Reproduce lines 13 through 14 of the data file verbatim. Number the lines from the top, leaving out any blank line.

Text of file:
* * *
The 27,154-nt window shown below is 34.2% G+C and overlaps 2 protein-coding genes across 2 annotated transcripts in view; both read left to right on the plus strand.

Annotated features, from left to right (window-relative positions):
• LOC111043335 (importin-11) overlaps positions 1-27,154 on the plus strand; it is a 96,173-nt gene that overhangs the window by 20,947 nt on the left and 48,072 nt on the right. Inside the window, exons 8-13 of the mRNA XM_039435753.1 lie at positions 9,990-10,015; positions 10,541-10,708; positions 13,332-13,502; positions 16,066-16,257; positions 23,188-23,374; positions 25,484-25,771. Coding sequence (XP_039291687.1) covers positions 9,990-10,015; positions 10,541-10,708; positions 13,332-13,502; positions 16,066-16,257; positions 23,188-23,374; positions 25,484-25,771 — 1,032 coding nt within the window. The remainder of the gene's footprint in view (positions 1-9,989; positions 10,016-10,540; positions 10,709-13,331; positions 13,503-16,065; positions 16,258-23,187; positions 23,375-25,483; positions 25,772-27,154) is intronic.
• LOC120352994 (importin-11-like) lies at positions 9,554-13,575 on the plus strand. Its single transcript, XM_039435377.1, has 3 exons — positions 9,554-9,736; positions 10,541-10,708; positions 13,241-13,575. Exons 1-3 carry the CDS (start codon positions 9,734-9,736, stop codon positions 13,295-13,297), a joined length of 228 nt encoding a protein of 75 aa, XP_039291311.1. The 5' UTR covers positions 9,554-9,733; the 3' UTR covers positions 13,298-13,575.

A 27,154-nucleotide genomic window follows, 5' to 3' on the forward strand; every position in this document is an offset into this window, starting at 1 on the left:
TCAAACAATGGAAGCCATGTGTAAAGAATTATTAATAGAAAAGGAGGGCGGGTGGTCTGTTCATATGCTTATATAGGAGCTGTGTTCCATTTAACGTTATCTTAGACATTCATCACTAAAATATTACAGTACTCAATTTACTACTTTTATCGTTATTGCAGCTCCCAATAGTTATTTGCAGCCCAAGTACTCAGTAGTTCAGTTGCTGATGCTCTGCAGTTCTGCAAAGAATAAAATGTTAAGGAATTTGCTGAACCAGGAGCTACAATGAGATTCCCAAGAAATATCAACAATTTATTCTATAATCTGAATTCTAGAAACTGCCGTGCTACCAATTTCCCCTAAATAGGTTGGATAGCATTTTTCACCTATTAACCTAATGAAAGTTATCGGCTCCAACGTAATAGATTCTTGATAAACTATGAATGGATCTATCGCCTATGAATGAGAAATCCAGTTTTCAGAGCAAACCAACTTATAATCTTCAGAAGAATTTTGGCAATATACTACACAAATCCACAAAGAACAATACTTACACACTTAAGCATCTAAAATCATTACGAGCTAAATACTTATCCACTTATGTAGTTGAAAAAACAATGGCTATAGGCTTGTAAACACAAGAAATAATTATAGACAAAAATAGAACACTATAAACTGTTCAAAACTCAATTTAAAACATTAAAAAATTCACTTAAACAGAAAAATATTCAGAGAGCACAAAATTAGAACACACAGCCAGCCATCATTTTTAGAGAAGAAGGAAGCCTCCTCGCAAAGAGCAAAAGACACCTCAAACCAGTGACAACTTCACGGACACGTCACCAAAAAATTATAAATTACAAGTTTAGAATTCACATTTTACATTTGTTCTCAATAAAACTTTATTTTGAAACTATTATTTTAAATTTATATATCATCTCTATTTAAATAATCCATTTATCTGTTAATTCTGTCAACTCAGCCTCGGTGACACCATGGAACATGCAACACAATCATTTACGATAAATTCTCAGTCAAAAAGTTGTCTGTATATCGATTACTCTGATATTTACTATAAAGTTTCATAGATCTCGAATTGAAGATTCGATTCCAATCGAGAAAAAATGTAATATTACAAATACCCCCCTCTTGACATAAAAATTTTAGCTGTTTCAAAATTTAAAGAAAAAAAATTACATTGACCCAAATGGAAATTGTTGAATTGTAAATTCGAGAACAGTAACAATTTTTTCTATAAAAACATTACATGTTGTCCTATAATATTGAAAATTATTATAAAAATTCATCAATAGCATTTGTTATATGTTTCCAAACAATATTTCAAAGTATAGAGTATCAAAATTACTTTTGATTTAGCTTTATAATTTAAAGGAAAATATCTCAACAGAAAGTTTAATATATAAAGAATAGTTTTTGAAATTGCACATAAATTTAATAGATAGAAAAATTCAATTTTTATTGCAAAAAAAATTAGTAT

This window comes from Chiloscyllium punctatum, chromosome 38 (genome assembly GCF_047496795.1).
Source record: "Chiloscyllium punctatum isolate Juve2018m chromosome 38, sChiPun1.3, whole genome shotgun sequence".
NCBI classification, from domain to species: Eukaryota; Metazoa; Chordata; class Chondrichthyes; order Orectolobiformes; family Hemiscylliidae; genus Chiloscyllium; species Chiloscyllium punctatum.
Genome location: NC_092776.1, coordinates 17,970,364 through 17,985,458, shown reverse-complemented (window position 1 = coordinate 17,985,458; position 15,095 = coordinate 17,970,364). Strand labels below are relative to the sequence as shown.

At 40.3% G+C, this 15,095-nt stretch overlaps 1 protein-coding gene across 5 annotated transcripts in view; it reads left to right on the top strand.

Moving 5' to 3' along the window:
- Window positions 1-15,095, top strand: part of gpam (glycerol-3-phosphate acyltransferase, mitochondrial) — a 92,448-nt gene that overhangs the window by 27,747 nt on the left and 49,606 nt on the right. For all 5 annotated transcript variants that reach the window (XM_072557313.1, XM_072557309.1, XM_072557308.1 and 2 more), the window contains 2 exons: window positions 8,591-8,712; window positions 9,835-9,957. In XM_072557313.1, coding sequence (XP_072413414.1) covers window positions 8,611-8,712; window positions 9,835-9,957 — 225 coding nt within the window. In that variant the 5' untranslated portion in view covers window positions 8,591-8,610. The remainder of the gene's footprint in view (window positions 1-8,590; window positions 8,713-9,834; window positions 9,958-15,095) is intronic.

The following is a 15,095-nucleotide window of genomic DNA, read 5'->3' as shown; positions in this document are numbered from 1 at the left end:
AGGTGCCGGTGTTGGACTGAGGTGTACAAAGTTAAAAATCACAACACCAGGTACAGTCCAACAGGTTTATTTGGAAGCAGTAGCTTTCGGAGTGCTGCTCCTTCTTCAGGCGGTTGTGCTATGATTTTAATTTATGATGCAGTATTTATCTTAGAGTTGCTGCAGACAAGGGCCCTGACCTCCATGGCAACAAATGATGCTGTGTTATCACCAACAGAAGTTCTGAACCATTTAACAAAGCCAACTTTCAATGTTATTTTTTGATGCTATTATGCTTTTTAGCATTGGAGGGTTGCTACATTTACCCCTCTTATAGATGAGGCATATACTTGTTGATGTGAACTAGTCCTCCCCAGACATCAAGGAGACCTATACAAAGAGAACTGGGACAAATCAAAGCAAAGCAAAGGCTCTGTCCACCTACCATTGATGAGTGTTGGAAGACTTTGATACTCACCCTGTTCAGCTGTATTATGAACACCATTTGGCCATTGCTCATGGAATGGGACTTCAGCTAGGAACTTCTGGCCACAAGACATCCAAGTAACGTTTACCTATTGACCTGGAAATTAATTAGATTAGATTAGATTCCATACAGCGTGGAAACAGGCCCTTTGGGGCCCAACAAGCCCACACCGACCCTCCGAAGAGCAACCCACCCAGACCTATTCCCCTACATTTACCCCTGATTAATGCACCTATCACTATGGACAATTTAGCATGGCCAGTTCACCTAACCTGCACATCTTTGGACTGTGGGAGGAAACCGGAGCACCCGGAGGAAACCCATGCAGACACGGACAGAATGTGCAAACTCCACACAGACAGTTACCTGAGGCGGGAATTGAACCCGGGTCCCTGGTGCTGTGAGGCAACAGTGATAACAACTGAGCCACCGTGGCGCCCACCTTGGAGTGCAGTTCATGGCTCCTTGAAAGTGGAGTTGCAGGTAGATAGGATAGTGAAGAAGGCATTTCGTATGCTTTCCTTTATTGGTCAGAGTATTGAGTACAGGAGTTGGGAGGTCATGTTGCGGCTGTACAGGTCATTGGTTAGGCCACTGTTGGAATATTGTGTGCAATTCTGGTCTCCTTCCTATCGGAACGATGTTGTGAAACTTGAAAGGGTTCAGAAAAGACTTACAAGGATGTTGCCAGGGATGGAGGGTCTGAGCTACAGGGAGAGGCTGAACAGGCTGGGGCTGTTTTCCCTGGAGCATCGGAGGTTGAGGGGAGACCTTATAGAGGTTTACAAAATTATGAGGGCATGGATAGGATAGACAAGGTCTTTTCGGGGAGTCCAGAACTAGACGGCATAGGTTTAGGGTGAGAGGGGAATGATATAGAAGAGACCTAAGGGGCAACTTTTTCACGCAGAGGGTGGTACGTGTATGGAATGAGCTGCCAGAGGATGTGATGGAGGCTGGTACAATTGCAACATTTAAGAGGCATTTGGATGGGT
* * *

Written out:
- Window positions 1-15,095, top strand: part of gpam (glycerol-3-phosphate acyltransferase, mitochondrial) — a 92,448-nt gene that overhangs the window by 27,747 nt on the left and 49,606 nt on the right. For all 5 annotated transcript variants that reach the window (XM_072557313.1, XM_072557309.1, XM_072557308.1 and 2 more), the window contains 2 exons: window positions 8,591-8,712; window positions 9,835-9,957. In XM_072557313.1, coding sequence (XP_072413414.1) covers window positions 8,611-8,712; window positions 9,835-9,957 — 225 coding nt within the window. In that variant the 5' untranslated portion in view covers window positions 8,591-8,610. The remainder of the gene's footprint in view (window positions 1-8,590; window positions 8,713-9,834; window positions 9,958-15,095) is intronic.

The following is a 15,095-nucleotide window of genomic DNA, read 5'->3' as shown; positions in this document are numbered from 1 at the left end: